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Where Do You Draw the Line Between a Traditional and a Modern WMS?

Where Do You Draw the Line Between a Traditional and a Modern WMS?

A Warehouse Management System (WMS) simply means a place which controls all warehouse operations. From manually handling every task in the warehouse physically, a warehouse system has evolved to become an automated technical solution, with its implementation being regarded as the first step to digitalising the factory. However, the latter is true only where a modern WMS is implemented. Contrary to being considered “modern”, the Warehouse Automation – Robots, Technologies, and Solutions Market, 2021 – 2030 report published by Research and Markets notes that approximately 80 per cent of warehouses has no automation. While automation in warehouses is estimated to rise significantly in the next few years, to understand the lack of warehouses that have automated their warehouses, businesses have wondered whether the differences between a traditional and modern are minute. However, what exactly amounts to traditional and modern is not clear. This article will attempt to showcase where the line should be drawn between a conventional and contemporary WMS.

Three Main Differences Between Traditional and Modern WMS

While traditional warehouses are primarily known for the lack of digitisation, note that this does not mean there are no digital tools. For instance, even the oldest WMS will have forklift carriers in their factories which safeguards employees and helps to speed up the pickup process.  While categorising what is traditional and modern is not an easy task, here are three things to note that significantly vary in terms of the type of WMS system: 

The Debate Between Legacy and Cloud-Based Systems

This is the most significant distinction between a traditional and modern WMS system. Older WMS systems are known for their legacy system, engineered to take charge of specific roles. They mainly dealt with managing large pallets and cases instead of small orders. However, with the surge of e-commerce, the demand for small orders increased. The difference it made meant that warehouses had an increasing number of orders coming in instead of getting clients, which dealt with large cases. In other words, many consumers were placing orders online, requiring more organisation within the warehouse to ensure the correct order was picked up, packed and delivered on time without damage or before expiration. The lack of real-time monitorisation was one major reason legacy systems are regarded as things of the past. That is, with the introduction of cloud-based WMS systems. Cloud technology has been in the market for quite a few years, notedly since 2010 by Microsoft. However, it came into operation in the warehouse industry much later. Cloud-based WMS offered more clarity by monitoring everything in the warehouse in real time. The other main reason cloud is regarded as more modern is its scalability. Unlike legacy systems that are expensive to upgrade and may remain static only to accommodate the company’s requirements at one point in time forever, a cloud system is easily scaleable and flexible. Hence, warehouse managers can simply adopt every technology trend that enters the market with no problem.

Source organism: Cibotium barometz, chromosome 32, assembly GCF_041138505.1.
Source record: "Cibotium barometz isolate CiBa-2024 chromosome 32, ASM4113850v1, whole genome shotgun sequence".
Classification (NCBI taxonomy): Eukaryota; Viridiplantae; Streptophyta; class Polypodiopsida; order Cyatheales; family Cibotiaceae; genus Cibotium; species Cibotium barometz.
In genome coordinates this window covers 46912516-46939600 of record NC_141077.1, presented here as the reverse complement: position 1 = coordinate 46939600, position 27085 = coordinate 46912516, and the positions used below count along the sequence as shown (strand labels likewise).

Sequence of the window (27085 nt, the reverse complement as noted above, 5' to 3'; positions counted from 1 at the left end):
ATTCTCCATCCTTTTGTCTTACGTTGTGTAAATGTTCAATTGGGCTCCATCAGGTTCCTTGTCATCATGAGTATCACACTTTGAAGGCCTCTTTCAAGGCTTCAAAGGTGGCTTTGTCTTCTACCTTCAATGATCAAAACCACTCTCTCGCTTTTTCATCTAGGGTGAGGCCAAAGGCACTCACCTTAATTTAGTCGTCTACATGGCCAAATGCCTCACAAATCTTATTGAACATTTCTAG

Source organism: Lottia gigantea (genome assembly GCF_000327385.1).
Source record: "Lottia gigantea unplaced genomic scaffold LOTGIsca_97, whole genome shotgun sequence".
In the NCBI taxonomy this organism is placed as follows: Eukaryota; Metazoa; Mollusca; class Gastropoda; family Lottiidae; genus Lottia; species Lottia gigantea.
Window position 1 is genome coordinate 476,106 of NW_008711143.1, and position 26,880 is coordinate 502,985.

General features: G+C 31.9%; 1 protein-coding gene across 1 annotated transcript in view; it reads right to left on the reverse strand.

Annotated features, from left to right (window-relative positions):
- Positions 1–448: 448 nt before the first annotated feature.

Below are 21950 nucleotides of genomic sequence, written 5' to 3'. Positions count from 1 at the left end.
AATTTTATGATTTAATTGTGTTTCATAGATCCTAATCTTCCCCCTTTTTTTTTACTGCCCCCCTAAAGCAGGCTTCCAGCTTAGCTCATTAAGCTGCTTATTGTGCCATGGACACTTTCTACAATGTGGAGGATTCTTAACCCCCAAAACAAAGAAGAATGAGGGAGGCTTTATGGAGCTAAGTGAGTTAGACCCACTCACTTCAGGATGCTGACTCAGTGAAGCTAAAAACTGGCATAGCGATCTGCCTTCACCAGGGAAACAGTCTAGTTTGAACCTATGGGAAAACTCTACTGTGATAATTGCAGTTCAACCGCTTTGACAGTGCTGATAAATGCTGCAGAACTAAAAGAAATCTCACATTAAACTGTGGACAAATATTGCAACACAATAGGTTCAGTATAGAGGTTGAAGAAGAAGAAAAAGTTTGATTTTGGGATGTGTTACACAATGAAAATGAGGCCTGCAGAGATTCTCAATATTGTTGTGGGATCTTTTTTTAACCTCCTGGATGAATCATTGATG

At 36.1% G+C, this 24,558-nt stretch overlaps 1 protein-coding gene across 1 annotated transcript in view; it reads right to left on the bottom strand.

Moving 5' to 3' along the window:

The Debate Between Wave Processing and Order Streaming

As previously stated, legacy systems focused on larger pallets and cases. In other words, this refers to wave processing, which is essentially a form of batch processing. While wave processing is still a widely adopted processing form, it tends to create bottlenecks. This is especially true when many orders are placed and the warehouse has run out of stock. As a result, orders are significantly delayed until the items arrive at the warehouse. The modern WMS has a more effective predecessor: order streaming. Unlike a wave processing WMS system, which requires one to manually take note of the inventory left in the warehouse, a wave processing system automatically assesses the warehouse’s capacity. Hence, where the warehouse is low on an item, this would be communicated to the manager in advance, who can take steps to ensure that it is restocked. This allows managers to prioritise orders and send them to consumers on time. Thus, order processing will enable managers to handle the ever-demanding number of orders made.